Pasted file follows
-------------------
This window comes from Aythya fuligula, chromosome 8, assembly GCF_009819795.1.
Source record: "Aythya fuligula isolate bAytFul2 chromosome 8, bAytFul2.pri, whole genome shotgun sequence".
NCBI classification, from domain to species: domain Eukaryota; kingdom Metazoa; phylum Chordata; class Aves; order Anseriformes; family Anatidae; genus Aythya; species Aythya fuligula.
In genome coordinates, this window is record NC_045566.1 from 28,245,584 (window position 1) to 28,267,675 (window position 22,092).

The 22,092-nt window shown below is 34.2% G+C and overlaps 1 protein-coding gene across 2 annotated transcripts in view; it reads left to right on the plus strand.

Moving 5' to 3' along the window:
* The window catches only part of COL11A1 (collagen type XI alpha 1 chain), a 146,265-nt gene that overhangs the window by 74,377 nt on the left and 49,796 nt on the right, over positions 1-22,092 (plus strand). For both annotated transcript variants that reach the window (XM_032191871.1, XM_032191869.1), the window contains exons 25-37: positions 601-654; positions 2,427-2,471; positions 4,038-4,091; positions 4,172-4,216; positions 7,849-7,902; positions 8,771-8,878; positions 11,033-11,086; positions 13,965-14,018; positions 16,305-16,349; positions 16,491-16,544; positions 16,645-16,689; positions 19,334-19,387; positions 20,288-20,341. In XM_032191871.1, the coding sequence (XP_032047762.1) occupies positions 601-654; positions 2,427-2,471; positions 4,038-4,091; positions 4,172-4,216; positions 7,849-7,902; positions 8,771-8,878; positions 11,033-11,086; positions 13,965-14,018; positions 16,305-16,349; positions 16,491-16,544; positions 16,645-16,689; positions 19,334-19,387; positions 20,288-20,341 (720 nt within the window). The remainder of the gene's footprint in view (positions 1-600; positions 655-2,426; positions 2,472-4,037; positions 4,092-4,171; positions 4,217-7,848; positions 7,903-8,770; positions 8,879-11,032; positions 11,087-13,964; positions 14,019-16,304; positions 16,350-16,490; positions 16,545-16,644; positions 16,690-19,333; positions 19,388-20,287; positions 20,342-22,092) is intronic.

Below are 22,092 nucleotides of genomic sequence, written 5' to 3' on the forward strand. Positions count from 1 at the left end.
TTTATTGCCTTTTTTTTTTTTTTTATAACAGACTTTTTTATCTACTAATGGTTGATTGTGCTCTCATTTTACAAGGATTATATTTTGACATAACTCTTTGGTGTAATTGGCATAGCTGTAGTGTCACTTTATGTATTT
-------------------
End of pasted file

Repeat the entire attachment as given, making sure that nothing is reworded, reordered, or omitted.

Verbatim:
This window comes from Aythya fuligula, chromosome 8, assembly GCF_009819795.1.
Source record: "Aythya fuligula isolate bAytFul2 chromosome 8, bAytFul2.pri, whole genome shotgun sequence".
NCBI classification, from domain to species: domain Eukaryota; kingdom Metazoa; phylum Chordata; class Aves; order Anseriformes; family Anatidae; genus Aythya; species Aythya fuligula.
In genome coordinates, this window is record NC_045566.1 from 28,245,584 (window position 1) to 28,267,675 (window position 22,092).

The 22,092-nt window shown below is 34.2% G+C and overlaps 1 protein-coding gene across 2 annotated transcripts in view; it reads left to right on the plus strand.

Moving 5' to 3' along the window:
* The window catches only part of COL11A1 (collagen type XI alpha 1 chain), a 146,265-nt gene that overhangs the window by 74,377 nt on the left and 49,796 nt on the right, over positions 1-22,092 (plus strand). For both annotated transcript variants that reach the window (XM_032191871.1, XM_032191869.1), the window contains exons 25-37: positions 601-654; positions 2,427-2,471; positions 4,038-4,091; positions 4,172-4,216; positions 7,849-7,902; positions 8,771-8,878; positions 11,033-11,086; positions 13,965-14,018; positions 16,305-16,349; positions 16,491-16,544; positions 16,645-16,689; positions 19,334-19,387; positions 20,288-20,341. In XM_032191871.1, the coding sequence (XP_032047762.1) occupies positions 601-654; positions 2,427-2,471; positions 4,038-4,091; positions 4,172-4,216; positions 7,849-7,902; positions 8,771-8,878; positions 11,033-11,086; positions 13,965-14,018; positions 16,305-16,349; positions 16,491-16,544; positions 16,645-16,689; positions 19,334-19,387; positions 20,288-20,341 (720 nt within the window). The remainder of the gene's footprint in view (positions 1-600; positions 655-2,426; positions 2,472-4,037; positions 4,092-4,171; positions 4,217-7,848; positions 7,903-8,770; positions 8,879-11,032; positions 11,087-13,964; positions 14,019-16,304; positions 16,350-16,490; positions 16,545-16,644; positions 16,690-19,333; positions 19,388-20,287; positions 20,342-22,092) is intronic.

Below are 22,092 nucleotides of genomic sequence, written 5' to 3' on the forward strand. Positions count from 1 at the left end.
TTTATTGCCTTTTTTTTTTTTTTTATAACAGACTTTTTTATCTACTAATGGTTGATTGTGCTCTCATTTTACAAGGATTATATTTTGACATAACTCTTTGGTGTAATTGGCATAGCTGTAGTGTCACTTTATGTATTT